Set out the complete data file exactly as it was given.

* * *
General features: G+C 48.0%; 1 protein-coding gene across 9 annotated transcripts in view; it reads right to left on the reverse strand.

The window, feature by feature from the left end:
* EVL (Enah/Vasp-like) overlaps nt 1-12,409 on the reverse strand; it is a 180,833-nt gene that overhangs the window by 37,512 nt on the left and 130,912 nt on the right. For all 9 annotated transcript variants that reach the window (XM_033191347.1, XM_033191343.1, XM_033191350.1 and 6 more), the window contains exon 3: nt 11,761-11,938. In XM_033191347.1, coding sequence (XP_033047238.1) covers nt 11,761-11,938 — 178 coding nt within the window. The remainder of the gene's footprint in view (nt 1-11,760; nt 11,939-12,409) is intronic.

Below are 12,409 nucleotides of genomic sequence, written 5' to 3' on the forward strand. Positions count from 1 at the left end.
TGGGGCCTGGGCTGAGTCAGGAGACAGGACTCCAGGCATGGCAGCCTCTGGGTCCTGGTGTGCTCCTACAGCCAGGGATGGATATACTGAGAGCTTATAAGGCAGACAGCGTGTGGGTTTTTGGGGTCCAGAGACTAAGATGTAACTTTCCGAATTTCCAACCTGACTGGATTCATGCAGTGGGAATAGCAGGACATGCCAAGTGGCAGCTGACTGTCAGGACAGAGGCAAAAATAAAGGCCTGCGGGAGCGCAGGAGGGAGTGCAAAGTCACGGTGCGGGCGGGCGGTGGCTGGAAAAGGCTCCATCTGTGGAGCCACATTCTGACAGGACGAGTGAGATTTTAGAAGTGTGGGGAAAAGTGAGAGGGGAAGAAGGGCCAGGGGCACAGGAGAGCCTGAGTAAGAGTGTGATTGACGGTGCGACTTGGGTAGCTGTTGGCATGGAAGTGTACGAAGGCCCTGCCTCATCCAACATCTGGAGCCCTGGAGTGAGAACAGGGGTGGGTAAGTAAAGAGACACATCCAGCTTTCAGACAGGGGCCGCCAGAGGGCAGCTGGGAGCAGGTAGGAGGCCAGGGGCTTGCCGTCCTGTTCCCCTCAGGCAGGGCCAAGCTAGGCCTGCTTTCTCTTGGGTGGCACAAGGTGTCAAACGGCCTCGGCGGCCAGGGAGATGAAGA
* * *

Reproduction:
General features: G+C 48.0%; 1 protein-coding gene across 9 annotated transcripts in view; it reads right to left on the reverse strand.

The window, feature by feature from the left end:
* EVL (Enah/Vasp-like) overlaps nt 1-12,409 on the reverse strand; it is a 180,833-nt gene that overhangs the window by 37,512 nt on the left and 130,912 nt on the right. For all 9 annotated transcript variants that reach the window (XM_033191347.1, XM_033191343.1, XM_033191350.1 and 6 more), the window contains exon 3: nt 11,761-11,938. In XM_033191347.1, coding sequence (XP_033047238.1) covers nt 11,761-11,938 — 178 coding nt within the window. The remainder of the gene's footprint in view (nt 1-11,760; nt 11,939-12,409) is intronic.

Below are 12,409 nucleotides of genomic sequence, written 5' to 3' on the forward strand. Positions count from 1 at the left end.
TGGGGCCTGGGCTGAGTCAGGAGACAGGACTCCAGGCATGGCAGCCTCTGGGTCCTGGTGTGCTCCTACAGCCAGGGATGGATATACTGAGAGCTTATAAGGCAGACAGCGTGTGGGTTTTTGGGGTCCAGAGACTAAGATGTAACTTTCCGAATTTCCAACCTGACTGGATTCATGCAGTGGGAATAGCAGGACATGCCAAGTGGCAGCTGACTGTCAGGACAGAGGCAAAAATAAAGGCCTGCGGGAGCGCAGGAGGGAGTGCAAAGTCACGGTGCGGGCGGGCGGTGGCTGGAAAAGGCTCCATCTGTGGAGCCACATTCTGACAGGACGAGTGAGATTTTAGAAGTGTGGGGAAAAGTGAGAGGGGAAGAAGGGCCAGGGGCACAGGAGAGCCTGAGTAAGAGTGTGATTGACGGTGCGACTTGGGTAGCTGTTGGCATGGAAGTGTACGAAGGCCCTGCCTCATCCAACATCTGGAGCCCTGGAGTGAGAACAGGGGTGGGTAAGTAAAGAGACACATCCAGCTTTCAGACAGGGGCCGCCAGAGGGCAGCTGGGAGCAGGTAGGAGGCCAGGGGCTTGCCGTCCTGTTCCCCTCAGGCAGGGCCAAGCTAGGCCTGCTTTCTCTTGGGTGGCACAAGGTGTCAAACGGCCTCGGCGGCCAGGGAGATGAAGA